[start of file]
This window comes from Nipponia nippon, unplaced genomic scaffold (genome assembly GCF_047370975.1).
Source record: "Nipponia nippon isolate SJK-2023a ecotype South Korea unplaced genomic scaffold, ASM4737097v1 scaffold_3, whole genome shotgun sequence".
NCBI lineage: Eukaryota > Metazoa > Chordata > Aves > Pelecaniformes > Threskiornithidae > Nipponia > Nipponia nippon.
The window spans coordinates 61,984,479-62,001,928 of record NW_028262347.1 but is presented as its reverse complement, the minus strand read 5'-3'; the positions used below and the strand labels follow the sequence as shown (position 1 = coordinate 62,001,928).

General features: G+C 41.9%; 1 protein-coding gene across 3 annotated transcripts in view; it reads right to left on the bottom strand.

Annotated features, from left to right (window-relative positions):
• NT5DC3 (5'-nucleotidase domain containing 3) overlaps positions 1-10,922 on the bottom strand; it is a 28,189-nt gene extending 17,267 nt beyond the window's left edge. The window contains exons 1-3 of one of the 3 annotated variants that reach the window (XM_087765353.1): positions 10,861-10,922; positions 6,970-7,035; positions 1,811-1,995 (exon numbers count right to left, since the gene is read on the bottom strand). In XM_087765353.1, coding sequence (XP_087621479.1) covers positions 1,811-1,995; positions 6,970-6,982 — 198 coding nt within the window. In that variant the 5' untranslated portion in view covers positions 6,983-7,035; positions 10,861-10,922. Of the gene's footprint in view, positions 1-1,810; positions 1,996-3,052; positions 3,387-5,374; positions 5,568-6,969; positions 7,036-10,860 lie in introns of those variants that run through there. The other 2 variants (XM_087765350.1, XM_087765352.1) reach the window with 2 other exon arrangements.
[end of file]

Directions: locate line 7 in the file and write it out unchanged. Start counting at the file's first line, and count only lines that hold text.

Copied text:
• NT5DC3 (5'-nucleotidase domain containing 3) overlaps positions 1-10,922 on the bottom strand; it is a 28,189-nt gene extending 17,267 nt beyond the window's left edge. The window contains exons 1-3 of one of the 3 annotated variants that reach the window (XM_087765353.1): positions 10,861-10,922; positions 6,970-7,035; positions 1,811-1,995 (exon numbers count right to left, since the gene is read on the bottom strand). In XM_087765353.1, coding sequence (XP_087621479.1) covers positions 1,811-1,995; positions 6,970-6,982 — 198 coding nt within the window. In that variant the 5' untranslated portion in view covers positions 6,983-7,035; positions 10,861-10,922. Of the gene's footprint in view, positions 1-1,810; positions 1,996-3,052; positions 3,387-5,374; positions 5,568-6,969; positions 7,036-10,860 lie in introns of those variants that run through there. The other 2 variants (XM_087765350.1, XM_087765352.1) reach the window with 2 other exon arrangements.